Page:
Behind the scenes of the Dublin Murders

Did you know that the forest scenes in the BBC series, Dublin Murders, was filmed in Northern Ireland? Tollymore Forest Park in Co. Down, 600 hectares of ancient redwoods and Gothic stone arches, doubles as the crime scene. The series was inspired by author Tana French’s internationally bestselling Dublin Murder Squad novels.

Tollymore Forest in Dublin Murders
Tollymore Forest in County Down doubles as a crime scene in Dublin Murders

Dublin

If you fancy walking in the series footsteps in Dublin, that’s easy enough too. Dublin Bay makes a star turn in the series, with the seaside suburb of Blackrock where Detective Cassie Maddox’s apartment on the sea front is located. And you’ll have spotted the iconic red and white striped Poolbeg Chimneys, which define Dublin’s coastline.

Poolbeg Chinmeys in BBC TV series Dublin Murders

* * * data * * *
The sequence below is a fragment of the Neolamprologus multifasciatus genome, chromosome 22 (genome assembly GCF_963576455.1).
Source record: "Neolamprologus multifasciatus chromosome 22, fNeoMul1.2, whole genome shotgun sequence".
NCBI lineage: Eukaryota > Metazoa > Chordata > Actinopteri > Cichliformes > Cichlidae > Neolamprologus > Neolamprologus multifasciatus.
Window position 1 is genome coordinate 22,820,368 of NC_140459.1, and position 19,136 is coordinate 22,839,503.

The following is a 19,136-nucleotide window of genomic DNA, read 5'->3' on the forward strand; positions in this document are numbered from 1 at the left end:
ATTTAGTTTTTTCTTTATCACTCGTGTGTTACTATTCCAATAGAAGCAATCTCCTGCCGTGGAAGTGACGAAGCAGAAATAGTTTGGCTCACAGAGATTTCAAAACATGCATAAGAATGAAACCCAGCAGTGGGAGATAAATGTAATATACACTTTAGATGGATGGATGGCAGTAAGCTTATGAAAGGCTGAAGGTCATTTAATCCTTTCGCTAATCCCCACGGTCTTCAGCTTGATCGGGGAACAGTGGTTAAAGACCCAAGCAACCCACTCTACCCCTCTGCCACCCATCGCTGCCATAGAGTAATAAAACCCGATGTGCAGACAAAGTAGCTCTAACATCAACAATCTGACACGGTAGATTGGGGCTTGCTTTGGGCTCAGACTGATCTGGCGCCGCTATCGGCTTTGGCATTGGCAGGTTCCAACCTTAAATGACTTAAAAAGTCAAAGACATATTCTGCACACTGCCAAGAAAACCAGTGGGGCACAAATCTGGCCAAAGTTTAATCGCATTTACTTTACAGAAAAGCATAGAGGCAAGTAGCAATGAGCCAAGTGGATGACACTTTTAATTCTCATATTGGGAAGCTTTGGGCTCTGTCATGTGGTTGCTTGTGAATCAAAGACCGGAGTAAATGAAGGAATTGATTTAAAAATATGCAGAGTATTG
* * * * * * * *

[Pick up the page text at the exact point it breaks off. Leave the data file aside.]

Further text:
The iconic Poolbeg chimneys in Dublin Bay

Belfast

Although the series was set in Dublin, much of the filming took place in Northern Ireland. Belfast’s Crumlin Road Gaol, which features in the series, is one of Northern Ireland’s oldest prisons and is said to harbour the ghosts of prisoners executed within its walls. The Gaol is now one of Belfast’s most popular visitor attractions.

TV Show

The eight-part series centred on the story of a murder investigation led by two ambitious detectives, Rob Reilly (Killian Scott)and Cassie Maddox (Sarah Greene). In it, the detectives realise that two seemingly unrelated murders are, in fact, very connected. It was classic Tana French: a dark plot, charismatic characters and gripping storylines.

Tana French

If you haven’t disovered Tana French, you must read her work straight away! The crime novels are set in Dublin – and the writing is so accomplished that their location is irrelevant. The characters are imperfect in a believable way. And the plots are complex and driven by fault lines we can all identify with. I’m not a huge fan of novels set in Ireland – don’t ask. But, every Tana French novel is a must-read, including her latest, The Witch Elm.

Images: Tourism Ireland

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